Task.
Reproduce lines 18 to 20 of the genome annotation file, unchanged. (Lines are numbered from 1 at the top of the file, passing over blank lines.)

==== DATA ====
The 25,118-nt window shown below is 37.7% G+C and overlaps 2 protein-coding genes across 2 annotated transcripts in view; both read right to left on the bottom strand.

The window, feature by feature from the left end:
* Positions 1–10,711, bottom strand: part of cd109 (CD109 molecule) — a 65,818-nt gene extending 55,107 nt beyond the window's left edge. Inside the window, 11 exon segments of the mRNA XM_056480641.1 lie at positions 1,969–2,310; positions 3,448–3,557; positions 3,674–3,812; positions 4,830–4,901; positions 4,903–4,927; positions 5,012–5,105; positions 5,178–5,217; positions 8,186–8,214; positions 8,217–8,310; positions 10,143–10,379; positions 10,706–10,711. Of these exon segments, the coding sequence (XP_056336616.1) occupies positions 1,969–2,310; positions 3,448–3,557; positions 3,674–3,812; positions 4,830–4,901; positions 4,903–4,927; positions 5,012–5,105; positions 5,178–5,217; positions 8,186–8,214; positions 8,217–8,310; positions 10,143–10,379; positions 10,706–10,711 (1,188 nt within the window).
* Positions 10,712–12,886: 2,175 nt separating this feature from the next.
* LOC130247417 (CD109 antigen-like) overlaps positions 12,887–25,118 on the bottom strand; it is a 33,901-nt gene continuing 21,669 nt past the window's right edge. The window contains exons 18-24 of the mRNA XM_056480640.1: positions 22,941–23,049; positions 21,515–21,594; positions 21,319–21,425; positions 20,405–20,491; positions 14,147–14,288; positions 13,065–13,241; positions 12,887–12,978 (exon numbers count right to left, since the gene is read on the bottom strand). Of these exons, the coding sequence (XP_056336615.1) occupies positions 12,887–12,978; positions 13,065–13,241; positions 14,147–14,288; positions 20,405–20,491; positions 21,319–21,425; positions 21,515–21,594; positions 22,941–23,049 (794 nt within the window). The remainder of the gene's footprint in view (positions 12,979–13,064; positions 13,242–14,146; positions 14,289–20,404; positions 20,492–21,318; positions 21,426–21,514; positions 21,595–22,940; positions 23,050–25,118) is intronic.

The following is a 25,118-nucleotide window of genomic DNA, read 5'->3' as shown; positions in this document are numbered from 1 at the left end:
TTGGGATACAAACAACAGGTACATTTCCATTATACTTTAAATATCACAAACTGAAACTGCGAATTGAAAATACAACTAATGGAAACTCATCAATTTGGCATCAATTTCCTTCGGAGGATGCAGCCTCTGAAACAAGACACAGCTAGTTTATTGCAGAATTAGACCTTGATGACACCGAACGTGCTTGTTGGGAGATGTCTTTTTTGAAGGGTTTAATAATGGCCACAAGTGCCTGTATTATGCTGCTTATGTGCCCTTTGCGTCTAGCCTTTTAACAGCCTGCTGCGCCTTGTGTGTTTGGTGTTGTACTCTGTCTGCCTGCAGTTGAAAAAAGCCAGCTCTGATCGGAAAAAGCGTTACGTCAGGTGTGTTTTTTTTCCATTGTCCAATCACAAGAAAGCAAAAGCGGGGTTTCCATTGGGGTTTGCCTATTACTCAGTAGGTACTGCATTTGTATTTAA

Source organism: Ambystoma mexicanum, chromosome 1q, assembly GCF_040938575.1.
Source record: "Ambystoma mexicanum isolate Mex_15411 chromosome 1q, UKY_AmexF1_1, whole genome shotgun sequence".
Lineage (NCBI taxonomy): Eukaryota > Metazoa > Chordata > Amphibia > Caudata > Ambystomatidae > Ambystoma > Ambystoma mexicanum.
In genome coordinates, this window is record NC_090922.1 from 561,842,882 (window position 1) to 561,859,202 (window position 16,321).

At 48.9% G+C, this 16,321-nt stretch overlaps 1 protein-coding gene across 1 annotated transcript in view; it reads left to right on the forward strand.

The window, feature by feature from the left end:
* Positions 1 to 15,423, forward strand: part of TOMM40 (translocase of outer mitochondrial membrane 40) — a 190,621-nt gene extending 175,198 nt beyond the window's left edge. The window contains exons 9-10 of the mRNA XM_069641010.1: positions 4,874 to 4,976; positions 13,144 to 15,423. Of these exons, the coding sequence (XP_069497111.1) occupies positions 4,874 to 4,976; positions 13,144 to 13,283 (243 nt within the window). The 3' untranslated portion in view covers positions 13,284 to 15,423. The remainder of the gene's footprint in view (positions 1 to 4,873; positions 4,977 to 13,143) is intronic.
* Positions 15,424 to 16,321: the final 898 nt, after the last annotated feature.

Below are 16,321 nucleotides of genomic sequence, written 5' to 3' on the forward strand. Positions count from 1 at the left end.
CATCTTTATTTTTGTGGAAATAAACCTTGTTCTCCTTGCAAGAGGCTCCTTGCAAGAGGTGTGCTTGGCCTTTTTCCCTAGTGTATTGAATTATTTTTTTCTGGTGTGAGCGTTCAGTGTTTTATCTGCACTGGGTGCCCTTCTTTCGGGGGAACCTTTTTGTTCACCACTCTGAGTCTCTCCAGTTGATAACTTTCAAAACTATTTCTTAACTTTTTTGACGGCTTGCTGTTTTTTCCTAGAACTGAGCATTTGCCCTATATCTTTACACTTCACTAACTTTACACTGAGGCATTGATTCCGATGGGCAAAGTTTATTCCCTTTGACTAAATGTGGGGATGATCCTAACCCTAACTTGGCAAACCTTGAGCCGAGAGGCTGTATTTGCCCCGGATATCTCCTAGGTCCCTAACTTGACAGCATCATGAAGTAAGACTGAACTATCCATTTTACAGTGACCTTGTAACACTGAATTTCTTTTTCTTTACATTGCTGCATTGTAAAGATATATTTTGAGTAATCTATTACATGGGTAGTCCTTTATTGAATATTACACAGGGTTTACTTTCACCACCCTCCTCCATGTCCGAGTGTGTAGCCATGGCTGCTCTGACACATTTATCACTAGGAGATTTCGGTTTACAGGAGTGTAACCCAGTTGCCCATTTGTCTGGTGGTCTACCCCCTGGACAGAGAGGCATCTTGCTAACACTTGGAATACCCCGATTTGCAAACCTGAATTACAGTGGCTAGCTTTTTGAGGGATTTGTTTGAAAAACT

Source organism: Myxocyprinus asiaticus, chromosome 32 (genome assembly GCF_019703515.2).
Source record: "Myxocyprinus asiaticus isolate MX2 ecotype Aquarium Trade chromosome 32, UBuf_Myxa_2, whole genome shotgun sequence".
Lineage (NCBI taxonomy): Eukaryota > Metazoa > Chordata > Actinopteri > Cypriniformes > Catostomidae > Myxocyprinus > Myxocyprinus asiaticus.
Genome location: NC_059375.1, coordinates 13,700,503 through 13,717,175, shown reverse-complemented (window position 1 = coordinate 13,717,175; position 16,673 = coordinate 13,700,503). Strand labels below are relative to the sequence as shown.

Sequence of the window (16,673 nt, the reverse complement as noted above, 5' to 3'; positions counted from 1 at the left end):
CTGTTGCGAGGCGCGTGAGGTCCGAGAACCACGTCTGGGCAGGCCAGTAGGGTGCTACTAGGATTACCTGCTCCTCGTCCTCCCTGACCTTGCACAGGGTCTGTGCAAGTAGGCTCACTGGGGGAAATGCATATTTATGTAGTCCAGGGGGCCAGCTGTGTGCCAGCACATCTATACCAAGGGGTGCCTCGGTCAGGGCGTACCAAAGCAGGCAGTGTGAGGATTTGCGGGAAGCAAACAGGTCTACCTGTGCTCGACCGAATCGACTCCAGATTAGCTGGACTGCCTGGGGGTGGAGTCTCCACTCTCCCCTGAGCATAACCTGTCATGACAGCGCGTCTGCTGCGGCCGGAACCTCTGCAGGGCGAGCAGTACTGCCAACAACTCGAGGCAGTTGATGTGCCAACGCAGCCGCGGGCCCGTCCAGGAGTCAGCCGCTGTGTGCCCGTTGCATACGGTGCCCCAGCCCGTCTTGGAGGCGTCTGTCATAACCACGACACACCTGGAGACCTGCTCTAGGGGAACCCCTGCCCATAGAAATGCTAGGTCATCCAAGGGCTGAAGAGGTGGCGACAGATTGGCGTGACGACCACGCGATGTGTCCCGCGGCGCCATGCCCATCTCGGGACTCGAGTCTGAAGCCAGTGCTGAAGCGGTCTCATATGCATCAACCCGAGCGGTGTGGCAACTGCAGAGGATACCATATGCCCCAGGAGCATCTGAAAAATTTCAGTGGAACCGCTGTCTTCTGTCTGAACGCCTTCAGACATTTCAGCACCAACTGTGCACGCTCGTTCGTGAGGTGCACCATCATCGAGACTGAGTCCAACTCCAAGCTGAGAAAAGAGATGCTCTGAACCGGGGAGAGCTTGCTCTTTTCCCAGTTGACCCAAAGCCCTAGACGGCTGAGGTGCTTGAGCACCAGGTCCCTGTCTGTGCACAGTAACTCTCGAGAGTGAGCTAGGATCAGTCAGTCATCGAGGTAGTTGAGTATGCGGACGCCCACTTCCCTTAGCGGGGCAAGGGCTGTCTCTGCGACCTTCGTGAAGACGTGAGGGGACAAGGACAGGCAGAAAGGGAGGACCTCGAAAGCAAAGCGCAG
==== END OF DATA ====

Source organism: Myxocyprinus asiaticus, chromosome 32 (genome assembly GCF_019703515.2).
Source record: "Myxocyprinus asiaticus isolate MX2 ecotype Aquarium Trade chromosome 32, UBuf_Myxa_2, whole genome shotgun sequence".
Lineage (NCBI taxonomy): Eukaryota > Metazoa > Chordata > Actinopteri > Cypriniformes > Catostomidae > Myxocyprinus > Myxocyprinus asiaticus.